Armenia's attempts to artificially maintain status quo create serious complications, Baku says (UPDATE)
Details added (first version posted on 11:25)
Baku, Azerbaijan, July 6
Attempts by Armenia to artificially maintain the status quo, which is based on the continuation of the occupation of Azerbaijan’s lands, are fraught with serious complications, the entire responsibility for which is on the Republic of Armenia, spokesman for the Azerbaijani Foreign Ministry Hikmat Hajiyev said.
Hajiyev made the remarks in Baku July 6 in connection with the 25th anniversary of the occupation of Azerbaijan’s Agdere town and surrounding villages.
“The 25th anniversary of the occupation of Agdere town in Tartar district of Azerbaijan and surrounding villages by the armed forces of Armenia will be marked on July 7,” he said.
“Prior to the armed aggression of Armenia against Azerbaijan, Agdere was the administrative center of one of the five districts of the former Nagorno-Karabakh Autonomous Region of Azerbaijan SSR,” Hajiyev said. “According to the latest Soviet population census of 1989, there were more than 14,000 Azerbaijanis living in 14 villages of the district, which made it the second most populous of the five administrative districts of the former Nagorno-Karabakh Autonomous Region, after Shusha district.”
“The area is rich with the deposits of coal, limestone, gold and copper, lead, zinc,” he said. "Moreover, 75.059 hectares (44 percent of the area) were covered with forests, including rare and valuable species. Sarsang reservoir and the hydroelectric power plant on the river of Tartar are also in the territory of this region.”
“However, the occupation of Agdere, accompanied by ethnic cleansing, led to the expulsion of the entire Azerbaijani population, the destruction and falsification of cultural heritage and the destruction of its infrastructure,” Hajiyev said.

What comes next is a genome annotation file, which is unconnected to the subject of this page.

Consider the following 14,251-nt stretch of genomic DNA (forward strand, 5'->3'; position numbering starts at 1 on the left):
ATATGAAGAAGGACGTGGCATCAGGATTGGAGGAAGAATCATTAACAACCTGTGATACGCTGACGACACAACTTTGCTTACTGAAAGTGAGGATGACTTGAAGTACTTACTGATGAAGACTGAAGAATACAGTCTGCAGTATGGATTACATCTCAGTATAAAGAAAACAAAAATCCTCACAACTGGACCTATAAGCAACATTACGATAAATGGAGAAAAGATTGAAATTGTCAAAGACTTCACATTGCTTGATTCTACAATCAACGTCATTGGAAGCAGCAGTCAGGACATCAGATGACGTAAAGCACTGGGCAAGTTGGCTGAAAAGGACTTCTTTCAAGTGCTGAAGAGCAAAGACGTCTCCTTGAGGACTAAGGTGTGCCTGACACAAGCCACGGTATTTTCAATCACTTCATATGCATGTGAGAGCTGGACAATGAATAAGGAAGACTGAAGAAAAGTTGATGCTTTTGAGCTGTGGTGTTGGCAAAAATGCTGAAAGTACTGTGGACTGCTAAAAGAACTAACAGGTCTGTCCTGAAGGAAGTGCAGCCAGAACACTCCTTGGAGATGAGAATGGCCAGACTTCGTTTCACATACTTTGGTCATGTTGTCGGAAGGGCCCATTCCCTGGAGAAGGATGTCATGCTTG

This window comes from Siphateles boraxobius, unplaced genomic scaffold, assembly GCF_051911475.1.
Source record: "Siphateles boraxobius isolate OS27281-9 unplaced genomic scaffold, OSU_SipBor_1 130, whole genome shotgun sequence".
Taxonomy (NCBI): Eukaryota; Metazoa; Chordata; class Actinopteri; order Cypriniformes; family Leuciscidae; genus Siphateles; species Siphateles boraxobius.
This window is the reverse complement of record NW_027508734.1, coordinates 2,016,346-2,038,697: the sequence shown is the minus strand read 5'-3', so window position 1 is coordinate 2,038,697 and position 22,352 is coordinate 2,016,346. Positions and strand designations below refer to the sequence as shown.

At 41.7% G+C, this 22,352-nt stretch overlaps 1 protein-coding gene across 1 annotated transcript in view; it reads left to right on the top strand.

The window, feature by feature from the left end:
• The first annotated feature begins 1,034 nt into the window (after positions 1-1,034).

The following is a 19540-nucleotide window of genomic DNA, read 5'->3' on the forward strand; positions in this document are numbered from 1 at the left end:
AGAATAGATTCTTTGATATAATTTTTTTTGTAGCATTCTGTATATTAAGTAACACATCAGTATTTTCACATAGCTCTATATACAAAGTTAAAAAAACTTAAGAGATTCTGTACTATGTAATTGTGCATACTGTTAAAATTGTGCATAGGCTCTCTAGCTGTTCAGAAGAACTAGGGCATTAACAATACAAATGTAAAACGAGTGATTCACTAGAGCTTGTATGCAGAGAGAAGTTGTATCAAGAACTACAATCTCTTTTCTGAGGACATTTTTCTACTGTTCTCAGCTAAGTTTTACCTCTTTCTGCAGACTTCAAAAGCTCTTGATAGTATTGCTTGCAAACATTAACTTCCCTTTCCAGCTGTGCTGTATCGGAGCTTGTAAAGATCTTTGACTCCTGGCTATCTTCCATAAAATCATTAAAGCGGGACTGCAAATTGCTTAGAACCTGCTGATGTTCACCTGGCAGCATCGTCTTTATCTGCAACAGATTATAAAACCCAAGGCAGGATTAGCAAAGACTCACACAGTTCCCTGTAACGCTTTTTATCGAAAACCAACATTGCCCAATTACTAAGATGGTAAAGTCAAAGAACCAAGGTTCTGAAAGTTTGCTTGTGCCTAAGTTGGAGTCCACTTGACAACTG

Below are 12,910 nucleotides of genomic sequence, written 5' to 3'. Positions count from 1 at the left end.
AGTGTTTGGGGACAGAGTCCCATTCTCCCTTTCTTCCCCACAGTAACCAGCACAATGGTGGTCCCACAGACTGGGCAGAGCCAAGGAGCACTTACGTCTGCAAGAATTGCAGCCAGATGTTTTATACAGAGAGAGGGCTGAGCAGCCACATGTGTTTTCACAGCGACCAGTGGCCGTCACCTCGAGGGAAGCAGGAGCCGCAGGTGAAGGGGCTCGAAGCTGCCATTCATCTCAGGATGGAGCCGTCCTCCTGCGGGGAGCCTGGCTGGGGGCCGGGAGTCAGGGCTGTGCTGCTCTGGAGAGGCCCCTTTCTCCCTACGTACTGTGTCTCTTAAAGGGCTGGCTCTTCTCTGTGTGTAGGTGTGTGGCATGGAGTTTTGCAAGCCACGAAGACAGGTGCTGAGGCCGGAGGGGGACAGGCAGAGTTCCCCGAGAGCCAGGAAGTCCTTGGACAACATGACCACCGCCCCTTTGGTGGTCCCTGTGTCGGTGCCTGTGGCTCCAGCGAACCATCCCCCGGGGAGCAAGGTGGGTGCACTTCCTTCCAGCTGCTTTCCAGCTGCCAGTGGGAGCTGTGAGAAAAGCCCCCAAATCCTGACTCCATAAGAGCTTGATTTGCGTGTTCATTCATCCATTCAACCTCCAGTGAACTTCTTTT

“These illegal actions became a continuation of the policy of falsification of historical realities and changes in the ethnic composition of the Karabakh region,” he said. “One of the most striking examples of this process is the fact that in 1978 in the village of Shikharkh a monument "Maraga-150" was erected to commemorate the 150th anniversary of the resettlement of 200 Armenian families from city of Maraga in Iran to Karabakh. However, after the beginning of Armenia’s aggression, this monument was destroyed.”
“The Republic of Armenia and the illegal regime established in the occupied territories of Azerbaijan have been carrying out illegal activities for twenty-five years to plunder the resources of Agdere,” Hajiyev said. “Natural mineral resources of Agdere are exploited unlawfully by use of barbaric methods.”
“At the same time Armenia does not pay attention to maintaining the safety of the Sarsang hydroelectric plant, which poses serious danger to a number of Azerbaijani settlements along the Tartar river,” he said. “The serious concern about the situation of Sarsang reservoir was unequivocally expressed in PACE resolution No. 2085 (2016).”
“The Sarsang reservoir was built in 1976 to provide residents of the surrounding areas with irrigation water,” Hajiyev said. “After the occupation of these lands, Armenia turned it into a tool of humanitarian and ecological terror. Thus, the Armenian side, deliberately opening the gutters in the winter months, creates conditions for flooding the territories inhabited by Azerbaijanis in the lower reaches of the Tartar, and in the hot summer months when there is a need for water, it does not allow using it.”
“The international community condemns the occupation of the territories of Azerbaijan and calls for the immediate, full and unconditional withdrawal of the Armenian armed forces from all seized lands, as enshrined in the UN Security Council resolutions 822 (1993), 853 (1993), 874 (1993), 884 (1993),” he said. “Only these immediate steps in this direction can provide basis for the beginning of a political settlement of Armenia-Azerbaijan Nagorno-Karabakh conflict and conditions for the return of Azerbaijani IDPs to their houses, including in Agdere and surrounding villages.”
The conflict between the two South Caucasus countries began in 1988 when Armenia made territorial claims against Azerbaijan. As a result of the ensuing war, in 1992 Armenian armed forces occupied 20 percent of Azerbaijan, including the Nagorno-Karabakh region and seven surrounding districts.
The 1994 ceasefire agreement was followed by peace negotiations. Armenia has not yet implemented four UN Security Council resolutions on withdrawal of its armed forces from the Nagorno-Karabakh and the surrounding districts.